Cooling Systems


Oil cooling of the valve seats

Recasting the crankcases, cylinder barrels and heads provided the opportunity to modify the oil galleries. This not only reduced pressure drop through the oil galleries but made machining operations simpler. Routing the oil through the cylinder barrel casting simplifies the design, eliminates the need for external oil pipes, and so reduces part count and mass.

Crankcases

Cooling oil is pumped through the crankcases as part of its distribution to each cylinder head. As part of the cooling system re-design, the oil galleries within the crankcase were simplified where possible to reduce part count and use fewer drillings. Figure 13 shows a comparison between the SMA and Ilmor oil gallery arrangements.
 
Comparison of cooling oil passage ways

Comparison of cooling oil passage ways

Figure 13 - Comparison of cooling oil passage ways

Cylinder head and barrel

After exiting the crankcases the oil is pumped up to the heads in order to deliver the cooling oil to the inlet and exhaust valve seats. The oil then returns directly to the crankcases.

The image below shows a comparison of the SMA and Ilmor oil galleries, and like the crankcases, the galleries have been designed to be more efficient (larger diameters and shorter paths yield less pressure drop around the circuit).

 Comparison of cooling oil routes through cylinder barrel and head
Figure 14 - Comparison of cooling oil routes through cylinder barrel and head

The valve seat inserts of the existing SMA engine were carried over to the prototype engine.

Section showing oil cooling passages around valve seats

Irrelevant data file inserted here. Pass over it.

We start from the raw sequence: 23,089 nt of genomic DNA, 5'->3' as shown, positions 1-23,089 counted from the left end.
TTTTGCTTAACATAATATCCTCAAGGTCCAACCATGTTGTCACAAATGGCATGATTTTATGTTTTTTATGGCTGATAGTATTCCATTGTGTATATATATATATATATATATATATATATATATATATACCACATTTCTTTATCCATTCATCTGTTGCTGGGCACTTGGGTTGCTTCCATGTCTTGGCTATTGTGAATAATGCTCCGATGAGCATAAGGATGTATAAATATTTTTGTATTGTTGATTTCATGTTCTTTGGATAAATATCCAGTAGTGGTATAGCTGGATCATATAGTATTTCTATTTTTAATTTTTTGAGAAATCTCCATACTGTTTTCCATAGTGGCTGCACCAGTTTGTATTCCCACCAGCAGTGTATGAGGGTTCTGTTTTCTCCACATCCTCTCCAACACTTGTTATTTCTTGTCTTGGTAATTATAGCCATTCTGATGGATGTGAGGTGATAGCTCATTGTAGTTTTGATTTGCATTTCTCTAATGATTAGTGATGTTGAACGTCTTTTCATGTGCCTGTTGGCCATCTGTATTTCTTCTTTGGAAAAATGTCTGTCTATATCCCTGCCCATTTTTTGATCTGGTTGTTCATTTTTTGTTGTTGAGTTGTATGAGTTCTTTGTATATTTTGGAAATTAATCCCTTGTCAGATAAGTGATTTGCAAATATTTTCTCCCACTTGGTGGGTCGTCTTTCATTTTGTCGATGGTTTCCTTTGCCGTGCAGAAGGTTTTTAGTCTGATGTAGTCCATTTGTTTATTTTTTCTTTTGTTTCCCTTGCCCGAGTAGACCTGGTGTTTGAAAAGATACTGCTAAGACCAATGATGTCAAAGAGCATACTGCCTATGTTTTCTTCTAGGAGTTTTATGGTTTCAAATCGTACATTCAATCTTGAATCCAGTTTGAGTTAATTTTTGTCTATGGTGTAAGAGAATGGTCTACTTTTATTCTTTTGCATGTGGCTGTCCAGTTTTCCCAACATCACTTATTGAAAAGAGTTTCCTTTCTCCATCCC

Figure 15 - Section showing oil cooling passages around valve seats

The valve seats have a cavity around their outer diameter, which are complemented by profiled radial grooves machined into the cylinder head. Together these form the oil passageways that allow oil to flow around both sides of the valve seat inserts and surrounding head material.

Oil is fed to the exhaust seat first since this valve seat is the hottest and the oil has the greatest cooling capacity, it then flows through passageways formed by two drillings, around the inlet seat and back to the crankcase through an oil drilling machined though a cast feature in the cylinder barrel.

Using CFD as a guide, the geometry of the grooves was adjusted to ensure that the oil flows around the seats in the correct proportion based on the cooling demands, whilst minimising pressure losses and recirculation zones.

During testing of the engine, under full load conditions, the temperature of the cylinder head around the combustion chamber was measured to be, on average 19°C cooler in the prototype engine.

CFD output showing flow of cooling oil around valve seat inserts
Figure 16 - CFD output showing flow of cooling oil around valve seat inserts

Air cooling of the cylinder head

Many of the features of the cylinder head remain the same, for example, the inlet and exhaust ports, main stud positions, dowels, injector and glow plug. Around these constraints the goal was to introduce fins which:

• Maximise surface area